Do I need to explicitly annotate UIViewController subclasses' instance methods with @MainActor?

Hi all, I'm trying to adopt async-await into my existing UIKit codebase (I finally could just elevate the deployment target to iOS 13 thanks to Xcode 16, so there is barely any SwiftUI code in my codebase), but unfortunately there's hardly any docs designated for UIKit adjustments. I'm new to Swift Concurrency, so bear with me if the answer is too obvious.

I know that UIViewController and all its subclasses are implicitly @MainActor, so all instance methods are @MainActor, too. When I option-click on the function's name, Xcode tells me that the method is indeed @MainActor.

So, is it safe to say that the runtime will make sure the content of the method is always scheduled on the main thread, no matter what context the caller site lies in?

For example, this code below describes a simple UIViewController that fetches the data model from the server in its viewDidLoad method:

class CustomViewController: UIViewController {

    private var models: [DataModel] = []
    
    // some UI elements...

    override func viewDidLoad() {
        super.viewDidLoad()
        
        // some UI configurations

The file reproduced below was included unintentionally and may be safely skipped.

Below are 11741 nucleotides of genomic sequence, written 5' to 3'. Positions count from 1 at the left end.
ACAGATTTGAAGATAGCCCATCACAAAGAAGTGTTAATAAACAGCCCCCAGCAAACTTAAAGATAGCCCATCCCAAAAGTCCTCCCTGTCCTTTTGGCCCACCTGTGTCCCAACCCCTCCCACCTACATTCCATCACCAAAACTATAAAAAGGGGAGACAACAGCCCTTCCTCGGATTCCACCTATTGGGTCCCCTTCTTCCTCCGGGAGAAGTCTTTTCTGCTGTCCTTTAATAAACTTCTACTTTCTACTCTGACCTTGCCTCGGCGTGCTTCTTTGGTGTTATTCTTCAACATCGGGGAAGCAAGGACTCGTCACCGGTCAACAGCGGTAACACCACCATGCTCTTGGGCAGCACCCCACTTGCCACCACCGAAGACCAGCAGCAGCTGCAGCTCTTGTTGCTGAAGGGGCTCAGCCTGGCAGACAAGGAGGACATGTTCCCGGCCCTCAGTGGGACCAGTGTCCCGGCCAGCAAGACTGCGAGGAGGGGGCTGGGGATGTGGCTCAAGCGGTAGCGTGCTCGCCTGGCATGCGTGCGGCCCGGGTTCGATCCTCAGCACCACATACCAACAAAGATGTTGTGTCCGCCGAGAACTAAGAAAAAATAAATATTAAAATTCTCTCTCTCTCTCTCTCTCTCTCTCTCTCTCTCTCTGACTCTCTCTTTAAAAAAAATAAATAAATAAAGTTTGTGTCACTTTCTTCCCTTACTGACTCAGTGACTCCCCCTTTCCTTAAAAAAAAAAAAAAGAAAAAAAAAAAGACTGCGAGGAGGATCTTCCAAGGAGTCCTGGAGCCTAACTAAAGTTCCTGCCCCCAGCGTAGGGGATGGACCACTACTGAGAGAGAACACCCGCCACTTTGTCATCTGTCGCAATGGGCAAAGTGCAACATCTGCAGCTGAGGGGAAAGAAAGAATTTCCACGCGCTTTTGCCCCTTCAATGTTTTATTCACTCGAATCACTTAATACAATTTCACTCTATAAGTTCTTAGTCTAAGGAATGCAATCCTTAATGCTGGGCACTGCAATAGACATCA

Task {
            await loadModels()
        }
    }

    private func loadModels() async {
        view.showLoadingView()
        do {
            let models = try await DataService.models()
            setupUI(with: models)
            view.hideLoadingView()
        } catch {
            view.showErrorView(error: error, retryButtonAction: { [self] in
                Task {
                    await loadModels()
                }
            })
        }
    }

    private func setupUI(with models: [DataModel]) {
        self.models = models // self related
        setupContentView() // UI related
    }

}

I know the loadModels and setupUI are implicitly @MainActor, so I didn't explicitly annotates them. However, since I called loadModels in a Task {} , can I rest assured that view.showLoadingView() is on the main thread?

What about the setupUI call after the await? Does it switch over to the main thread automatically? Is the view.hideLoadingView() safe?

Moreover, I read somewhere in this forum that I can instruct the task to run on the main actor by:

Task { @MainActor in
    await loadModels()
 }

Does this change impact the answer to the above questions? Or, do I need to explicitly annotate loadModels() with @MainActor?

Finally, in the retryButtonAction block, I have to explicitly capture self because it is an escaping closure. But in the Task {}, I don't need to do it again. What thread will the line await loadModels() run on?

1 Like

Hi HoustonDuane.

Most of your questions can be answered by the Swift 6 Migration Guide, specifically this section: Documentation

But overall yes, in your example everything is guaranteed to run on the Main Actor as everything is defined within the scope of a Main Actor isolation domain, and you're not using Task.detached.

2 Likes

A million thanks to linking me to that documentation!

1 Like